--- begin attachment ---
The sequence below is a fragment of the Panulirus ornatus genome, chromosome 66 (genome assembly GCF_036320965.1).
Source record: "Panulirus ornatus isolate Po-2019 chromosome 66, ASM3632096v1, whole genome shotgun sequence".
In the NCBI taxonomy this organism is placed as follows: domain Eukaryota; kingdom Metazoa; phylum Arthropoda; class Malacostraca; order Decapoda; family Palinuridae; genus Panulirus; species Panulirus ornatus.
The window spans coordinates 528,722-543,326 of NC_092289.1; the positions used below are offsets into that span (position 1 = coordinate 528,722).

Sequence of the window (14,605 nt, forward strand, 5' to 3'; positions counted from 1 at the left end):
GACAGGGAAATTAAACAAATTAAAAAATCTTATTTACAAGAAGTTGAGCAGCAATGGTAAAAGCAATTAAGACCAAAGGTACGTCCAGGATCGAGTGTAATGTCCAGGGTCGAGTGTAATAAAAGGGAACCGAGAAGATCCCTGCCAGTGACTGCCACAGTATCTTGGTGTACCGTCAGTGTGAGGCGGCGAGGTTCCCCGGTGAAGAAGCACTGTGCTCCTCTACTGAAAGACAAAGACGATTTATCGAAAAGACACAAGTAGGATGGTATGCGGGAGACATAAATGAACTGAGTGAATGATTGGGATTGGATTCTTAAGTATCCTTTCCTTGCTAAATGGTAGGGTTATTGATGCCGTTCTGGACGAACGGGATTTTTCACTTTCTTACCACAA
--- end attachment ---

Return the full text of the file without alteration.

The sequence below is a fragment of the Panulirus ornatus genome, chromosome 66 (genome assembly GCF_036320965.1).
Source record: "Panulirus ornatus isolate Po-2019 chromosome 66, ASM3632096v1, whole genome shotgun sequence".
In the NCBI taxonomy this organism is placed as follows: domain Eukaryota; kingdom Metazoa; phylum Arthropoda; class Malacostraca; order Decapoda; family Palinuridae; genus Panulirus; species Panulirus ornatus.
The window spans coordinates 528,722-543,326 of NC_092289.1; the positions used below are offsets into that span (position 1 = coordinate 528,722).

Sequence of the window (14,605 nt, forward strand, 5' to 3'; positions counted from 1 at the left end):
GACAGGGAAATTAAACAAATTAAAAAATCTTATTTACAAGAAGTTGAGCAGCAATGGTAAAAGCAATTAAGACCAAAGGTACGTCCAGGATCGAGTGTAATGTCCAGGGTCGAGTGTAATAAAAGGGAACCGAGAAGATCCCTGCCAGTGACTGCCACAGTATCTTGGTGTACCGTCAGTGTGAGGCGGCGAGGTTCCCCGGTGAAGAAGCACTGTGCTCCTCTACTGAAAGACAAAGACGATTTATCGAAAAGACACAAGTAGGATGGTATGCGGGAGACATAAATGAACTGAGTGAATGATTGGGATTGGATTCTTAAGTATCCTTTCCTTGCTAAATGGTAGGGTTATTGATGCCGTTCTGGACGAACGGGATTTTTCACTTTCTTACCACAA